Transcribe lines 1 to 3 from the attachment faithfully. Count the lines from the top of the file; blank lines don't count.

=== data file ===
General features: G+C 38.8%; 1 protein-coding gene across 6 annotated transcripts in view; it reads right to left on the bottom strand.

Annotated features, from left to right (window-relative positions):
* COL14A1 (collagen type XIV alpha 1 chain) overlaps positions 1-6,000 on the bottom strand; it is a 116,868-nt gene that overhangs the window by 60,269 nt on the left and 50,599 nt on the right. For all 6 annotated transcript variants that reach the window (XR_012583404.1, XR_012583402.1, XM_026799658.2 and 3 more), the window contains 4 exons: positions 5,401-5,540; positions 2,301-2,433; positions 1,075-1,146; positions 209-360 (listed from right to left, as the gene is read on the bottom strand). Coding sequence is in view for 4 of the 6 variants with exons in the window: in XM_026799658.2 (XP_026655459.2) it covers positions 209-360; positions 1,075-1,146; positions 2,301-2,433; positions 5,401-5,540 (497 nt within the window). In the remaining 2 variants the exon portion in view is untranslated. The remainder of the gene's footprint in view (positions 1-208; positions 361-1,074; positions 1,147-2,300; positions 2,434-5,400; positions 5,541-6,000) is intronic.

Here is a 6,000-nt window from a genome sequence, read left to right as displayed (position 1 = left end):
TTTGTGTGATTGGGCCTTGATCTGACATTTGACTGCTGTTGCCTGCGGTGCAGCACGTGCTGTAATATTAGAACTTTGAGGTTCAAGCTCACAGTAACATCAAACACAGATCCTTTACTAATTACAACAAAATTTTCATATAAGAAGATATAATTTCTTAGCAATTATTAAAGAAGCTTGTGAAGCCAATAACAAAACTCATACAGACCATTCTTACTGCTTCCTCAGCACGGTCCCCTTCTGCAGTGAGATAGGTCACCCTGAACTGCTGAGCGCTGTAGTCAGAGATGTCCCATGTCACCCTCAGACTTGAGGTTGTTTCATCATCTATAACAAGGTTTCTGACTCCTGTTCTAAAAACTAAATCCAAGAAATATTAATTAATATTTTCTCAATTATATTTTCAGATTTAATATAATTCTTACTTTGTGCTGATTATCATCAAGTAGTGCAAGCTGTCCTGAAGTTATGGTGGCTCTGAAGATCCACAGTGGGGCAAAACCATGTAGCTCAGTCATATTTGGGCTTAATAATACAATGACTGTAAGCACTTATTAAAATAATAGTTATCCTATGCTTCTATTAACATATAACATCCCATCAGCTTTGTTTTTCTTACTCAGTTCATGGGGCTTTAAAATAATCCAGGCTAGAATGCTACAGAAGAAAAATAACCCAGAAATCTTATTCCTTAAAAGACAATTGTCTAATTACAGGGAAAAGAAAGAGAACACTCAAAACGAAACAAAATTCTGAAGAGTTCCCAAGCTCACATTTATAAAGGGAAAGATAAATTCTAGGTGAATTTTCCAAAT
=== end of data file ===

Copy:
General features: G+C 38.8%; 1 protein-coding gene across 6 annotated transcripts in view; it reads right to left on the bottom strand.

Annotated features, from left to right (window-relative positions):
* COL14A1 (collagen type XIV alpha 1 chain) overlaps positions 1-6,000 on the bottom strand; it is a 116,868-nt gene that overhangs the window by 60,269 nt on the left and 50,599 nt on the right. For all 6 annotated transcript variants that reach the window (XR_012583404.1, XR_012583402.1, XM_026799658.2 and 3 more), the window contains 4 exons: positions 5,401-5,540; positions 2,301-2,433; positions 1,075-1,146; positions 209-360 (listed from right to left, as the gene is read on the bottom strand). Coding sequence is in view for 4 of the 6 variants with exons in the window: in XM_026799658.2 (XP_026655459.2) it covers positions 209-360; positions 1,075-1,146; positions 2,301-2,433; positions 5,401-5,540 (497 nt within the window). In the remaining 2 variants the exon portion in view is untranslated. The remainder of the gene's footprint in view (positions 1-208; positions 361-1,074; positions 1,147-2,300; positions 2,434-5,400; positions 5,541-6,000) is intronic.